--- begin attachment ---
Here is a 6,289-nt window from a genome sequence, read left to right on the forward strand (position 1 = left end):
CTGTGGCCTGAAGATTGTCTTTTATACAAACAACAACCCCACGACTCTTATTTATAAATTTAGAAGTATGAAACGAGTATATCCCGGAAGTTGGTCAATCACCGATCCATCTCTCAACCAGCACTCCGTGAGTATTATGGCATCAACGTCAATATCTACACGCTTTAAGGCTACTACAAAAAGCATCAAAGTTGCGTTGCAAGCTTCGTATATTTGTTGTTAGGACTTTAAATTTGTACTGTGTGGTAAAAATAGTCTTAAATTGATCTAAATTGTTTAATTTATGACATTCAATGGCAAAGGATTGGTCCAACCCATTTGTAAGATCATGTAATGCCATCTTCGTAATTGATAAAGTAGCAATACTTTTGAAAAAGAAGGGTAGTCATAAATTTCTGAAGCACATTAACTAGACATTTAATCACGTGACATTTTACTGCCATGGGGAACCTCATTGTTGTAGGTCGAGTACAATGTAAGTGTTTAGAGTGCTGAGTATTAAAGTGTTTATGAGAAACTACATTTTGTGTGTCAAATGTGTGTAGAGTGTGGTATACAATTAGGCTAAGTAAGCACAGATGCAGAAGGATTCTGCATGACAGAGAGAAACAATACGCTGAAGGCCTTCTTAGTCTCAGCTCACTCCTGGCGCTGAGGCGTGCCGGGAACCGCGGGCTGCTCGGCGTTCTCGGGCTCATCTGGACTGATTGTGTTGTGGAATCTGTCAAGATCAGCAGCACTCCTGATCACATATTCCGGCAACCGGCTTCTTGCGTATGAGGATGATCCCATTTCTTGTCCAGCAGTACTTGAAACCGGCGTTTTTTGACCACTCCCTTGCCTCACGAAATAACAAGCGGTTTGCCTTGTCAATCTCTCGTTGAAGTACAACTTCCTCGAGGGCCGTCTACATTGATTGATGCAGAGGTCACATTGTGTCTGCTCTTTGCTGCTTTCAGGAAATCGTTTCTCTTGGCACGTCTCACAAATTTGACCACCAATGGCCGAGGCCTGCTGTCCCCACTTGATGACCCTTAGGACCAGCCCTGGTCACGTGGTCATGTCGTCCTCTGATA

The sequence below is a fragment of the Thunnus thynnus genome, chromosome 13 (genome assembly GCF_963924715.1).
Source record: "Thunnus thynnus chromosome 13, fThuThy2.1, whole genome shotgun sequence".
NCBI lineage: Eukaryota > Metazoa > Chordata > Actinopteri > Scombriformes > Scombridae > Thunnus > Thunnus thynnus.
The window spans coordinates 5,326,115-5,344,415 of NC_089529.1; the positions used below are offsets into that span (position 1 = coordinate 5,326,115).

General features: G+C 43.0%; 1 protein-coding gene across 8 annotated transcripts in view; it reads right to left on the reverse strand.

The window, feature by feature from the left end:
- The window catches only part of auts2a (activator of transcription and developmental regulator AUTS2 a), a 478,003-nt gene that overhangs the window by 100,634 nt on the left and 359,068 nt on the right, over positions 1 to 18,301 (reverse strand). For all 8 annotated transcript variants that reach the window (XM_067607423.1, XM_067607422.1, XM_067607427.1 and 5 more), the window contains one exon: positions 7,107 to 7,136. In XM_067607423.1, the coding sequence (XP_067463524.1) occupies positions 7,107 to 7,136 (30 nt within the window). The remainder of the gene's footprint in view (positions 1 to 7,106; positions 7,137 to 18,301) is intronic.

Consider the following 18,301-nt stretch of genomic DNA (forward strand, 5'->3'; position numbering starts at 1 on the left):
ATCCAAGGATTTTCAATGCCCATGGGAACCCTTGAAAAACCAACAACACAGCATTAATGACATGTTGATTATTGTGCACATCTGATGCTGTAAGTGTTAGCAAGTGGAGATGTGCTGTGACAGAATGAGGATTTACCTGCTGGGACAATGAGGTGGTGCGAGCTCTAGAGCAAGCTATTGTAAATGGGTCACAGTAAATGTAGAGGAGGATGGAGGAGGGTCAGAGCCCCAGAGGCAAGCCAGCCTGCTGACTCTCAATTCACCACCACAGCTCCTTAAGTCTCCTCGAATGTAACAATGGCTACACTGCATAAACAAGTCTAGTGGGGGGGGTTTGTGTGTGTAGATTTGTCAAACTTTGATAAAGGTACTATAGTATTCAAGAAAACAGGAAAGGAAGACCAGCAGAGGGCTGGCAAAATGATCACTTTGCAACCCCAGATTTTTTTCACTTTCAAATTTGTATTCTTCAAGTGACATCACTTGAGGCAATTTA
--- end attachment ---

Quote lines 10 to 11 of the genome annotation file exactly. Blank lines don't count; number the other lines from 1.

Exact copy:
Consider the following 18,301-nt stretch of genomic DNA (forward strand, 5'->3'; position numbering starts at 1 on the left):
ATCCAAGGATTTTCAATGCCCATGGGAACCCTTGAAAAACCAACAACACAGCATTAATGACATGTTGATTATTGTGCACATCTGATGCTGTAAGTGTTAGCAAGTGGAGATGTGCTGTGACAGAATGAGGATTTACCTGCTGGGACAATGAGGTGGTGCGAGCTCTAGAGCAAGCTATTGTAAATGGGTCACAGTAAATGTAGAGGAGGATGGAGGAGGGTCAGAGCCCCAGAGGCAAGCCAGCCTGCTGACTCTCAATTCACCACCACAGCTCCTTAAGTCTCCTCGAATGTAACAATGGCTACACTGCATAAACAAGTCTAGTGGGGGGGGTTTGTGTGTGTAGATTTGTCAAACTTTGATAAAGGTACTATAGTATTCAAGAAAACAGGAAAGGAAGACCAGCAGAGGGCTGGCAAAATGATCACTTTGCAACCCCAGATTTTTTTCACTTTCAAATTTGTATTCTTCAAGTGACATCACTTGAGGCAATTTA